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Running Shoe Replacement Tips

Running Shoe Replacement Tips
Running Shoe Replacement Tips

Some Quick Running Shoe Replacement Tips

Worn out shoes can pose an injury risk to the runner so it is important to know when it is time to replace your shoes. Some quick running shoe replacement tips include:

  • Track your mileage: Typically shoes should be replaced after about 700-1100 kms or 350-550 miles which is surprisingly quite frequently when you consider if you are running consistently 30km a week that is only around every 6 months that you should be buying new shoes.
  • Check Your Shoes: It is a good idea to check your shoes regularly for signs of wear, giving particular attention to checking the midsole area of the shoe.
  • Old Unworn Shoes Still Wear Out: Even shoes that aren’t worn with time can wear out. The outsole, midsole and the upper of a shoe can all wear out and be ravaged by the effects of time! This obviously depends on the environment they are kept in, however it is generally considered best practice to replace your running shoes if they are over a year old regardless if they are showing signs of wear or not.

Running Shoes Are Designed For Running Only

Running shoes used for activities other than running will wear them out too (and sometimes wear them out faster). If you wear your running shoes for sports such as tennis, basketball, gym classes… this can accelerate the breaking down of specific areas of the shoe not designed to cope with the stress these activities provide. Running shoes are designed with the idea that running is not a multidirectional activity so the outsole, mid sole and upper are all structured specifically for running not for coping with twisting, turning and stop-start activities.
For example playing tennis in running shoes will quickly wear the outsole as it is exposed to significant abrasion on the court surface. The shoes upper will break down as it is put under more stress through the internal sliding of your foot with-in the shoe with the rapid changing of direction. The dragging of the toe box area on the court with a serve or sliding shot will tear at the light upper not designed to withstand such forces. Again with the changing of direction involved in a tennis match the shoes midsole will be put under stress in areas not designed for such loading and will compress unevenly as a result affecting it’s ability to provided the support or cushioning required of the shoe whilst running.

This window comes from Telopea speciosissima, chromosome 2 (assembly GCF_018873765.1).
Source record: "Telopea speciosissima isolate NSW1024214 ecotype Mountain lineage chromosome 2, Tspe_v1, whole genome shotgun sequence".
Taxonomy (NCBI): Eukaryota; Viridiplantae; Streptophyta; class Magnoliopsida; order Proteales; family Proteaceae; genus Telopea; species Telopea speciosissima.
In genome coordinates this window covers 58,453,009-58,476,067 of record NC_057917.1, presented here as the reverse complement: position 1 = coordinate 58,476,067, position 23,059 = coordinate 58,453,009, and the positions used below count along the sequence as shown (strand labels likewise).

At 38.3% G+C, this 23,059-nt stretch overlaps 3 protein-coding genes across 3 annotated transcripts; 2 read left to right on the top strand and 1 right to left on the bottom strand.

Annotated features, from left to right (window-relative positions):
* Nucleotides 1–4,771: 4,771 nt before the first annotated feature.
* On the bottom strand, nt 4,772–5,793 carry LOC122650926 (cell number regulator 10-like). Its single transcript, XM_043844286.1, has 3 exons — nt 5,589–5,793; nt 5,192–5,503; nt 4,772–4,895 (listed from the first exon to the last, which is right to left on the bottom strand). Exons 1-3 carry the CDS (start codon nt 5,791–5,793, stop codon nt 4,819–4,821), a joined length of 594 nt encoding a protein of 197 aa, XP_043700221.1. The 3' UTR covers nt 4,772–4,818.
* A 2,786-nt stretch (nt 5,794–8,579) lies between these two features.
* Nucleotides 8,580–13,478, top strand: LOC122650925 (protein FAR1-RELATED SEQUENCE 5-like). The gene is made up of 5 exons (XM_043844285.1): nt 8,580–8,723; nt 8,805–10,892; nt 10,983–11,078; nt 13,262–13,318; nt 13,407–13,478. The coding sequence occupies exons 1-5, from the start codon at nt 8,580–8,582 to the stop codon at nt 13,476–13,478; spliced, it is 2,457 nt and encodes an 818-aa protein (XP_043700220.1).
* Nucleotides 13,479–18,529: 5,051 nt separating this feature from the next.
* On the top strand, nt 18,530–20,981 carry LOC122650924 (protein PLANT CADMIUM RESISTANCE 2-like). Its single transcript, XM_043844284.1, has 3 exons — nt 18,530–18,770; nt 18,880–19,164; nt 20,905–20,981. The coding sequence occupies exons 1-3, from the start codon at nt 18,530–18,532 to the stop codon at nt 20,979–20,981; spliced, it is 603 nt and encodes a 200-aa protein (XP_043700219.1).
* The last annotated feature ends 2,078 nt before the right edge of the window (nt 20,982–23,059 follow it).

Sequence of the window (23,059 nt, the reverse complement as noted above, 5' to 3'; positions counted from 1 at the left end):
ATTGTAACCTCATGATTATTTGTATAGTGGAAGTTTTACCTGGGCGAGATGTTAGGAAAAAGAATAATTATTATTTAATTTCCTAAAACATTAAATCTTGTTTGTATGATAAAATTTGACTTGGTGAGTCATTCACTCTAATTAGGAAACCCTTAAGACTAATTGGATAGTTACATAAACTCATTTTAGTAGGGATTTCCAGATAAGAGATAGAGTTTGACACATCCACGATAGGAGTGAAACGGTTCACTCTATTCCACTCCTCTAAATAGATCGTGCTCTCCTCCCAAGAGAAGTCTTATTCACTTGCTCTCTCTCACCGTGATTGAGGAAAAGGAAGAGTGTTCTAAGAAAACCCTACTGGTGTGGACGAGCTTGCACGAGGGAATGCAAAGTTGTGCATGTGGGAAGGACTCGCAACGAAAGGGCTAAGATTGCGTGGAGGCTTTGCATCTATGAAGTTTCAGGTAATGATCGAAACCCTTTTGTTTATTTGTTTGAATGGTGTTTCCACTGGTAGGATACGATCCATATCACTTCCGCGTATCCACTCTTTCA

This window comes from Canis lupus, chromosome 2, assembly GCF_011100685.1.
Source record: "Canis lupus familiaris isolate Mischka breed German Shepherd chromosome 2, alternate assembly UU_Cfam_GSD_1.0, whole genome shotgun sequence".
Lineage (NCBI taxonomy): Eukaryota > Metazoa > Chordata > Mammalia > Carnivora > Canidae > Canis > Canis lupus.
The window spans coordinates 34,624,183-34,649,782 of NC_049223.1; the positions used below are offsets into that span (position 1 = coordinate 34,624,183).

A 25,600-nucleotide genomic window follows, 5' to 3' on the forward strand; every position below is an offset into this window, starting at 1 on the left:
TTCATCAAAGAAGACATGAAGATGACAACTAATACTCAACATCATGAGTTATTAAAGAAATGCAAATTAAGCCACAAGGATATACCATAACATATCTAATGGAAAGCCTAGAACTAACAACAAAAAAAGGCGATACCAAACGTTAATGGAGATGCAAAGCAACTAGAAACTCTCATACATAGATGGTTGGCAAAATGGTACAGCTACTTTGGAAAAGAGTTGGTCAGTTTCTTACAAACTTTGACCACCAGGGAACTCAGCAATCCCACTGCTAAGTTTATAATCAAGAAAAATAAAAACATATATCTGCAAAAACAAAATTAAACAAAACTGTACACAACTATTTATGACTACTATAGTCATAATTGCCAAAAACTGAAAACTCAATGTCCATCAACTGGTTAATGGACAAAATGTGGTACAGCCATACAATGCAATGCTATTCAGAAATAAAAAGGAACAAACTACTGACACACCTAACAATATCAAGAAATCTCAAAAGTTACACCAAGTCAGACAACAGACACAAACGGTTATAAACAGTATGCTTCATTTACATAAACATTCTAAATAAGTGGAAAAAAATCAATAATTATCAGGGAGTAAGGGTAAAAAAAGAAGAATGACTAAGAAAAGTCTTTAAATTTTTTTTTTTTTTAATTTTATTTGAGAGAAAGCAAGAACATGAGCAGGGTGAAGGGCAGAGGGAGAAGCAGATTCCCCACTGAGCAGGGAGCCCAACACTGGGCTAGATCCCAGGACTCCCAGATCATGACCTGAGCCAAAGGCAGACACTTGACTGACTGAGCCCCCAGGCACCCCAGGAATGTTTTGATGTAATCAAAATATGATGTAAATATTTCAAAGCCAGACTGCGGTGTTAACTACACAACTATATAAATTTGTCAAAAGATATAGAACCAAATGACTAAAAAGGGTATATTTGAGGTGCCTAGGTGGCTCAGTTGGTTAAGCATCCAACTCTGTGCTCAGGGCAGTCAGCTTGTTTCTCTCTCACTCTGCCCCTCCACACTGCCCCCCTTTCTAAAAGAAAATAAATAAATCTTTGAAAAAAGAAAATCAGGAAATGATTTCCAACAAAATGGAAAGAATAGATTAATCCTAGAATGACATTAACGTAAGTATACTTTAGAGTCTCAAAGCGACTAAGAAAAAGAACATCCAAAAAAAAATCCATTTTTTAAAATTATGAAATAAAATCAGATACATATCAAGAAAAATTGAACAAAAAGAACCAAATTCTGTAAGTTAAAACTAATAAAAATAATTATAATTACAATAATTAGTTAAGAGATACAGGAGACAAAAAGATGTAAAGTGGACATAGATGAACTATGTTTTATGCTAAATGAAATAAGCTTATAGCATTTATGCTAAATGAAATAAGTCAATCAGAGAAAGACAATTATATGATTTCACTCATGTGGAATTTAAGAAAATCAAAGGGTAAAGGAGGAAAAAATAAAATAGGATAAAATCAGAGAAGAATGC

Spend The Money On Buying Shoes Specific For Your Sport

Obviously it is more expensive to be buying one shoe for running, one for tennis and another pair for the gym and your gym classes but the fact is these shoes are designed differently for a reason, all the main areas of these shoes are designed with set purposes in mind. From using totally different upper materials and stitching, to different outsole materials and gripping patterns to contrasting midsole function and design.
Using your running shoes for activities other than running will most likely cause premature break down to areas of the shoe that will impact the function of the shoe as a running shoe and necessitate the need for you to replace it more frequently or risk injury.
It sounds stupid to say it but you don’t see Roger Federer playing tennis in a pair of Asics Kayano’s or Lebron James playing basketball wearing a pair of Nike Pegasus so why would you try and play tennis in your running shoes.

Quick Checks For Running Shoe Replacement Tips

If you suspect your running shoes need replacing then it is a good idea to take them to the shops so you can compare your shoe to the new version of your shoe. In general a worn out shoe will:

  • Feel “dead” in the cushioning when you compare the feel on your foot to the new shoe feel.
  • Will appear asymmetrical and uneven when looking at the shoe on a flat surface
  • Will bend, twist and squash easier through the mid sole and the heel counter
  • Will visually have noticeable creasing in the mid sole as well as possible visual signs of outsole or upper breaking down.

Try taking your old shoes and comparing them to the new shop shoe you will be surprised by the difference. Replacing you running shoes when necessary maybe costly in the short term, but will help prevent injuries and help in keeping you active in the long run.

Disclaimer: Sydney Physio Clinic does not endorse any treatments, procedures, products mentioned. This information is provided as an educational service and is not intended to serve as medical advice. Anyone seeking specific advice or assistance on Running Shoe Replacement Tips should consult his or her general practitioner, podiatrist, physiotherapist or otherwise appropriately skilled practitioner.

Hayden Latimer is the founder of and principle physiotherapist at Sydney Physio Clinic. Since graduating from Otago University, Dunedin, New Zealand he’s gained wide experience practicing across the globe for over 15 years and is now extremely knowledgeable in helping people reduce discomfort and restore function and mobility.


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